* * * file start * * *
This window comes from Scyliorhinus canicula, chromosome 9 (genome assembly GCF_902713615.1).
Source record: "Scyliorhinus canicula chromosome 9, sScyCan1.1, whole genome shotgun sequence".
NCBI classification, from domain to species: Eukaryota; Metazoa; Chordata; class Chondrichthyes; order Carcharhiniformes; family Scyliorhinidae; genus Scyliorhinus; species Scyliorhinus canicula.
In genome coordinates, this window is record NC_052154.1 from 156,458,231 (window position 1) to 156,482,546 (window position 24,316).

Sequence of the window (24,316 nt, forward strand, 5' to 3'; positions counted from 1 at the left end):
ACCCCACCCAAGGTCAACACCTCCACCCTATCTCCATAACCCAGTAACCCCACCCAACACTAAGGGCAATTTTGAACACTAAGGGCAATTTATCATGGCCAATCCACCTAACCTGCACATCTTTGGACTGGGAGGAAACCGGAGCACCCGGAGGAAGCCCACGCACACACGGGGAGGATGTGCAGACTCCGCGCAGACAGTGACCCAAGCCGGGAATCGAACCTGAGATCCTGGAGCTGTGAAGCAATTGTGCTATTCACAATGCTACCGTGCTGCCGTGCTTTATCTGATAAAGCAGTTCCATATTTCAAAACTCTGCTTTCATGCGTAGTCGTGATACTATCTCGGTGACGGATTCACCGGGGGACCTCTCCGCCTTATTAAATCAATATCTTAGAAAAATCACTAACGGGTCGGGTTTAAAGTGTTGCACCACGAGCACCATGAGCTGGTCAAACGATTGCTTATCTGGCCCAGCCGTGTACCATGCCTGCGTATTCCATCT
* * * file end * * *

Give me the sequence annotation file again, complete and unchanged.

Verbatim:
This window comes from Scyliorhinus canicula, chromosome 9 (genome assembly GCF_902713615.1).
Source record: "Scyliorhinus canicula chromosome 9, sScyCan1.1, whole genome shotgun sequence".
NCBI classification, from domain to species: Eukaryota; Metazoa; Chordata; class Chondrichthyes; order Carcharhiniformes; family Scyliorhinidae; genus Scyliorhinus; species Scyliorhinus canicula.
In genome coordinates, this window is record NC_052154.1 from 156,458,231 (window position 1) to 156,482,546 (window position 24,316).

Sequence of the window (24,316 nt, forward strand, 5' to 3'; positions counted from 1 at the left end):
ACCCCACCCAAGGTCAACACCTCCACCCTATCTCCATAACCCAGTAACCCCACCCAACACTAAGGGCAATTTTGAACACTAAGGGCAATTTATCATGGCCAATCCACCTAACCTGCACATCTTTGGACTGGGAGGAAACCGGAGCACCCGGAGGAAGCCCACGCACACACGGGGAGGATGTGCAGACTCCGCGCAGACAGTGACCCAAGCCGGGAATCGAACCTGAGATCCTGGAGCTGTGAAGCAATTGTGCTATTCACAATGCTACCGTGCTGCCGTGCTTTATCTGATAAAGCAGTTCCATATTTCAAAACTCTGCTTTCATGCGTAGTCGTGATACTATCTCGGTGACGGATTCACCGGGGGACCTCTCCGCCTTATTAAATCAATATCTTAGAAAAATCACTAACGGGTCGGGTTTAAAGTGTTGCACCACGAGCACCATGAGCTGGTCAAACGATTGCTTATCTGGCCCAGCCGTGTACCATGCCTGCGTATTCCATCT